A patient's extraction was delayed because the practice had run out of the appropriate anaesthetic.

The scene

A patient attended her dental practice for an emergency appointment. After assessing the tooth and taking a radiograph, the treating GDP diagnosed periapical infection. He discussed treatment options of no treatment, root canal therapy or extraction, and the patient opted for an extraction, which was booked in for three days later.

On the day of the appointment the practice did not have any lignocaine local anaesthetic in stock, which was the GDP's preferred choice for anaesthetising the tooth using an ID block injection. As an alternative, the GDP administered articaine local anaesthetic via infiltration, but this wasn't effective and he was unable to achieve sufficient local analgesia to proceed with the extraction. He apologised to the patient and gave her antibiotics, advising her to return for the extraction two weeks later when he was next available.

However, after experiencing pain in the affected tooth soon after the appointment, the patient went to a different practice and had the extraction performed just one week after the originally scheduled date.

The claim

The patient complained directly to the GDP's practice, claiming for unnecessary delay in treatment, pain and additional dental charges. These included the cost of the extraction and two courses of antibiotics, incurred as a result of the tooth not being extracted on the scheduled date.

The GDP turned to the DDU for advice and a claims handler was assigned to the case. The claims handler sought a clinical opinion which indicated that the GDP was responsible for the delayed treatment, and that if he was unable to complete the treatment himself he could have considered alternative arrangements to do so, by another dentist if required. This would have been in the patient's best interest and would have limited ongoing pain before the extraction could be completed.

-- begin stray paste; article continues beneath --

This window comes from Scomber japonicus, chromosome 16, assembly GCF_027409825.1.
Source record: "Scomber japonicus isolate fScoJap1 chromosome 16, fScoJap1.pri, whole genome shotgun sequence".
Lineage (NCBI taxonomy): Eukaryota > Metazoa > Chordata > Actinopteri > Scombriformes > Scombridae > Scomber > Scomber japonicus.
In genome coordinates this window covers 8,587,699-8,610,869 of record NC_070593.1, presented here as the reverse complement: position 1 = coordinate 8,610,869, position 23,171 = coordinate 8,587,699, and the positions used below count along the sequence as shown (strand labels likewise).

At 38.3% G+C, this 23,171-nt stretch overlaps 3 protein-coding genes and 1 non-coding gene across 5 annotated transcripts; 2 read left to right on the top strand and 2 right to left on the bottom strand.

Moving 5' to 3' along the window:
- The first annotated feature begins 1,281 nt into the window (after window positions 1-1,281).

The outcome

The GDP confirmed that no charges had been refunded to the patient, and because the clinical advice was unsupportive of the member's actions, he agreed to the claims handler's suggestion of a settlement offer of £100 to compensate the patient for the avoidable delay, pain suffered and the cost of antibiotics.

Since the affected tooth had needed extracting in any event, the offer did not include the cost of the subsequent extraction. The DDU made the offer on the member's behalf without admission of liability, and the patient accepted.

Learning points

  • It is essential that treatment is fully explained to patients and they are made aware of possible outcomes if treatment is not successful. In this case the patient knew the tooth needed to be extracted, but as a result of the GDP not being able to complete this, she suffered avoidable pain for over a week before it was done at a different practice.
  • If treatment can't be completed at the scheduled time, this needs to be explained to the patient and arrangements made to complete the treatment as soon as possible. Depending on the circumstances, this may involve arranging for the patient to be seen by a colleague within or outside of the practice.
  • Although the GDP was not directly responsible for the lack of availability of the local anaesthetic of choice in this case, they would be expected to comply with GDC Standard 1.7.7. This states that, 'If you believe that patients might be at risk because of your health, behaviour or professional performance or that of a colleague, or because of any aspect of the clinical environment, you must take prompt and appropriate action.'

This article also appears in the DDU's Cautionary Tales 2018. Read it in full on our website, along with other case studies from members.

This page was correct at publication on 20/08/2018. Any guidance is intended as general guidance for members only. If you are a member and need specific advice relating to your own circumstances, please contact one of our advisers.